James Robert Cade (known as Bobby), scientist, physician, and inventor, was born on September 26, 1927, in San Antonio, Texas. He was the first child of J. Robert Cade and Winifred (Schuetze) Cade. Cade attended Highland Park Elementary School and then Brackenridge High School, which he left in May 1945 with an incomplete in English, making him ineligible to graduate. Years later, in 1959, his high school record was finally changed to a passing grade of B. After high school, Cade joined the U. S. Navy and served as a pharmacist’s mate or ‘hospital corpsman’ from 1945 until 1948. By the end of his service, Cade had reached the third class rank. He took advantage of the G.I. Bill to partially fund his history degree at the University of Texas, where he overloaded his schedule in order to complete the course of study a year early in 1950. During his degree, Cade also worked in the college library, at a service station, and at a special duty nursing ward where he met his future wife Mary Martha Strasburger, whom he married on June 1, 1953.
After completing his undergraduate degree, Cade moved to Dallas to study medicine at the Southwestern Medical School. After his graduation in 1954, he held an internship in St. Louis City Hospital and then a residency at Parkland Memorial Hospital in Dallas until 1957. His accomplishments led him to a post-doctoral fellowship at Cornell University Hospital in New York City from 1958 to 1961. At Cornell, Cade’s interest in nephrology first developed. His aptitude for medicine was a surprise to some, as Cade had been a self-professed lazy student and his college roommate had once quipped that Cade was “too dumb for medical school.”
In 1961 Cade left New York and moved to Gainesville, Florida, to join the faculty at the University of Florida, where he accepted the position of assistant professor of internal medicine. He also became the Chief of the Renal Division, a post he held until 1978. He became a full professor of medicine and physiology in 1971 and eventually became professor emeritus until his death.
Described as a Renaissance man, Cade had many notable achievements both in his career and in his personal life. He was an accomplished physician, scientist, inventor, and artist. Cade was a talented musician who had played violin in the San Antonio Symphony during his last year in high school. He later played both violin and viola in the University of Florida orchestra and had an impressive collection of violins. He was also an avid collector of Studebakers. He wrote poetry as well as an autobiography titled Freut Euch Des Lebens (Take Joy in Life) that remained unpublished; the book title was a nod to his study of German during his undergraduate degree.
Arguably most significant, however, were Cade’s advancements in the scientific areas of the sporting world. He designed and developed a multitude of inventions that changed the face of football, including the first shock dissipating football helmet. His most important creation was what came to be called Gatorade, a drink that rehydrates and replenishes electrolytes after prolonged physical exertion. In 1965 Cade headed a team that began development of this replenishing fluid for the football team at the University of Florida. The drink was first used at the varsity level in a football game of the Florida Gators versus the Louisiana State University Tigers in October 1965. While the Tigers began the game with a strong showing, the Gators, rehydrated by their “Gatorade,” surged ahead later in the game and prevailed. Initially the university declined to market the drink formula, so Cade consequently sold the formula. As Gatorade’s popularity grew and royalties came to Cade, the University of Florida eventually took notice and demanded payment. After a lengthy legal battle, Cade and the university came to a settlement and both shared in the royalty payments from Gatorade, which was later acquired by PepsiCo and was recognized as the top sports beverage in the world. Cade authored more than 120 publications discussing its effects on physiology and fluid and electrolyte management in sports. His invention was even credited in the Kansas City Chiefs’ Super Bowl title win.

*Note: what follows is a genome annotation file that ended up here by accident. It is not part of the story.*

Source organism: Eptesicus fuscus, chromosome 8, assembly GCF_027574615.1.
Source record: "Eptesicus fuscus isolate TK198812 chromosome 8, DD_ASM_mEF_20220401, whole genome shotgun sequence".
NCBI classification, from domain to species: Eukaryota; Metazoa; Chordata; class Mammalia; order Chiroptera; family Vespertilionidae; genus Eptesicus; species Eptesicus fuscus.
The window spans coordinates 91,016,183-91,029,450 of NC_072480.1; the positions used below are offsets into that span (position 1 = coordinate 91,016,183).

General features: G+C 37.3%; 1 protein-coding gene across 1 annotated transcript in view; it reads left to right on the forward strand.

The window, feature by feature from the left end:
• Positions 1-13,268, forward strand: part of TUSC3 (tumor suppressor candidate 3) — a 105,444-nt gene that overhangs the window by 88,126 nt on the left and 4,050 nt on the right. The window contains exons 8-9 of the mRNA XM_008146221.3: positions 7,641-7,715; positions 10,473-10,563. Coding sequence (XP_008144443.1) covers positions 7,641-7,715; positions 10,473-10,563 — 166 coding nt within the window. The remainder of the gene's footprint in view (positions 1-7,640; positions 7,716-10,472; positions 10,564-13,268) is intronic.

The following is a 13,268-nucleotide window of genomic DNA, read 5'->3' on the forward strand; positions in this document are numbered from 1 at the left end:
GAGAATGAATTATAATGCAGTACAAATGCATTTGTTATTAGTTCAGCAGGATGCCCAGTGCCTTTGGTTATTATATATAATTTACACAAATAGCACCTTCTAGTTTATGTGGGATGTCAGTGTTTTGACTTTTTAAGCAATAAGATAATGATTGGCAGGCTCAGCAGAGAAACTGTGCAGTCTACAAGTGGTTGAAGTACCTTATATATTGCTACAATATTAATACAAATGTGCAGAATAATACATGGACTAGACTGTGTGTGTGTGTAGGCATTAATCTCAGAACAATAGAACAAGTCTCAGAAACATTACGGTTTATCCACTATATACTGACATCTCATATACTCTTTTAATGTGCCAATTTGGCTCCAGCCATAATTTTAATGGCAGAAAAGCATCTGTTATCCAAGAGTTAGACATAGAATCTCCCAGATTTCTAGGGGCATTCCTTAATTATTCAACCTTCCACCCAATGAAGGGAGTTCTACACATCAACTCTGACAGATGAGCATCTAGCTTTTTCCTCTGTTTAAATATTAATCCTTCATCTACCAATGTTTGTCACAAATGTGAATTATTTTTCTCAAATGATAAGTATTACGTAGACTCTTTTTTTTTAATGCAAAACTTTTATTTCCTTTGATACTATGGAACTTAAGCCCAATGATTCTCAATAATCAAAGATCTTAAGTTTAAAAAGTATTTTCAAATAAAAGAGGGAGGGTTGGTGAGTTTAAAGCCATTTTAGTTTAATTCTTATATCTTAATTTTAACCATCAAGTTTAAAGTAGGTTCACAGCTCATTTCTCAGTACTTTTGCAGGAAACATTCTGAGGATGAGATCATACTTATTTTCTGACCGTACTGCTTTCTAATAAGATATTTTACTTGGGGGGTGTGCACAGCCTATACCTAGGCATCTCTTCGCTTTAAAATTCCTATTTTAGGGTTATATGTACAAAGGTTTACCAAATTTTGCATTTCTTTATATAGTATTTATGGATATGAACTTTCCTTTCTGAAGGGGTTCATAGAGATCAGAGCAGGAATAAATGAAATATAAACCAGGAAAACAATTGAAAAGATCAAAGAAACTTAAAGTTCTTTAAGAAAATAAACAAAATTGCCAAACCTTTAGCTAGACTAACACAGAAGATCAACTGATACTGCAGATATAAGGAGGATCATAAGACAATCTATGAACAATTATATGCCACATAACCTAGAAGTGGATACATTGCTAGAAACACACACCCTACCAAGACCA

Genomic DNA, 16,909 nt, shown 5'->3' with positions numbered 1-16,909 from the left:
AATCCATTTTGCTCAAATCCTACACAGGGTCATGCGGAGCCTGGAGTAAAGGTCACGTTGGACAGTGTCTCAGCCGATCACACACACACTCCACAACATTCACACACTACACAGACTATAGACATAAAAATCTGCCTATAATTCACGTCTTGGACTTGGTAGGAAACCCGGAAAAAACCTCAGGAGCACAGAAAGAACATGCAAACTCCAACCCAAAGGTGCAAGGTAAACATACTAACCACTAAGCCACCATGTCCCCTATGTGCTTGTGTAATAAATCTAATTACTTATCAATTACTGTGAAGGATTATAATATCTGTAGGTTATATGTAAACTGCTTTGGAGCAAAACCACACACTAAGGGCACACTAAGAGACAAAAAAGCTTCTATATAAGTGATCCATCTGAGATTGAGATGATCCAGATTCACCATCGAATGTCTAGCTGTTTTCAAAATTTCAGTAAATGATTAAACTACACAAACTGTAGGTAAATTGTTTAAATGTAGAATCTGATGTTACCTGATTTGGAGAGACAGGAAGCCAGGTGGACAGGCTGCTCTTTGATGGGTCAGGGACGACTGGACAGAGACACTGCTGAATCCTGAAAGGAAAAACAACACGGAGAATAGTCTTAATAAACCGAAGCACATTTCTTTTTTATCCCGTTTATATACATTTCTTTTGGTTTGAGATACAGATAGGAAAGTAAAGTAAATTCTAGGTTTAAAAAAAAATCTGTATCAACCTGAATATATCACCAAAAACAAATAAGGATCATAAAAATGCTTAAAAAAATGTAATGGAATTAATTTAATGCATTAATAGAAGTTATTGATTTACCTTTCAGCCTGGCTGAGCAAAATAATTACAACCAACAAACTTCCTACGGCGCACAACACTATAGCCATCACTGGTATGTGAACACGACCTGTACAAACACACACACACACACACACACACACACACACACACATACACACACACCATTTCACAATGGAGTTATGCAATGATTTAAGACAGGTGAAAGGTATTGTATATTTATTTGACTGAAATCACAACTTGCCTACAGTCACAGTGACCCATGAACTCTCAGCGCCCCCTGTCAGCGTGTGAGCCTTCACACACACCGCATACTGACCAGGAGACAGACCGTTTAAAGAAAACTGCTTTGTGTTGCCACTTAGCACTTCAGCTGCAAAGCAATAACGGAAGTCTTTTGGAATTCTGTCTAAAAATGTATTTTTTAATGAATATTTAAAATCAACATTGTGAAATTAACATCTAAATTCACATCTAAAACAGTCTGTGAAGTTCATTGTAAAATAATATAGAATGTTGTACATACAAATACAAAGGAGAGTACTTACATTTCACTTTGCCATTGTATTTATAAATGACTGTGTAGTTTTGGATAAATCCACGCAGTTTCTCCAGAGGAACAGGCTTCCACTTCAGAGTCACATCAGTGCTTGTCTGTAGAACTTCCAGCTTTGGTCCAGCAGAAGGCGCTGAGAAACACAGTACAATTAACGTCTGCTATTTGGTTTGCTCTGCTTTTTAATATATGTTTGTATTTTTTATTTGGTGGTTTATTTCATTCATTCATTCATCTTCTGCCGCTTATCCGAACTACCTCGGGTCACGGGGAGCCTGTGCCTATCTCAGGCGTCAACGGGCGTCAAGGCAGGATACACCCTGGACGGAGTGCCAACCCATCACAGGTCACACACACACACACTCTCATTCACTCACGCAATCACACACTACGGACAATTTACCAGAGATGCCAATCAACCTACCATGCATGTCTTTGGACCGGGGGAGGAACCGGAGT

Cade left a lasting impression on the sporting, scientific, and medical worlds, but was also active in his community. He helped establish the Gainesville Community Foundation. A generous and religious man, Cade was a Lutheran and often donated to Lutheran colleges and organizations. In 1991 he received the Wittenberg Award from the Luther Institute in Washington, D.C. He and his wife established the Gloria Dei Foundation to provide support to small charities in 2004. That same year, they established the Cade Museum Foundation for the construction of the Cade Museum for Creativity and Invention in Gainesville. Cade died in Gainesville, Florida, on November 27, 2007, of kidney failure, a disease he often came across in his research and profession. He was survived by his wife and their six children. He was buried in Evergreen Cemetery in Gainesville. The Cade Museum was scheduled to open in 2017.